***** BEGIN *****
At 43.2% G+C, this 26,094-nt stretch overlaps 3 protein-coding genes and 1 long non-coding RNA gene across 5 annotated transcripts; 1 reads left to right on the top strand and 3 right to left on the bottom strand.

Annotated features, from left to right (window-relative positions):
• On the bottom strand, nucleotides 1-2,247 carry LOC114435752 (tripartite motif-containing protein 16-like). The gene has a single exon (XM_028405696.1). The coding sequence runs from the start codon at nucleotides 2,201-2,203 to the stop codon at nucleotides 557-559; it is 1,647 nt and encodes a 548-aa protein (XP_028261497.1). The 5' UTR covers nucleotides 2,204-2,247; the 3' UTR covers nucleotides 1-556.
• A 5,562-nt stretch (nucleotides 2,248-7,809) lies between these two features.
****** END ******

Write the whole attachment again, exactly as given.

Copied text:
At 43.2% G+C, this 26,094-nt stretch overlaps 3 protein-coding genes and 1 long non-coding RNA gene across 5 annotated transcripts; 1 reads left to right on the top strand and 3 right to left on the bottom strand.

Annotated features, from left to right (window-relative positions):
• On the bottom strand, nucleotides 1-2,247 carry LOC114435752 (tripartite motif-containing protein 16-like). The gene has a single exon (XM_028405696.1). The coding sequence runs from the start codon at nucleotides 2,201-2,203 to the stop codon at nucleotides 557-559; it is 1,647 nt and encodes a 548-aa protein (XP_028261497.1). The 5' UTR covers nucleotides 2,204-2,247; the 3' UTR covers nucleotides 1-556.
• A 5,562-nt stretch (nucleotides 2,248-7,809) lies between these two features.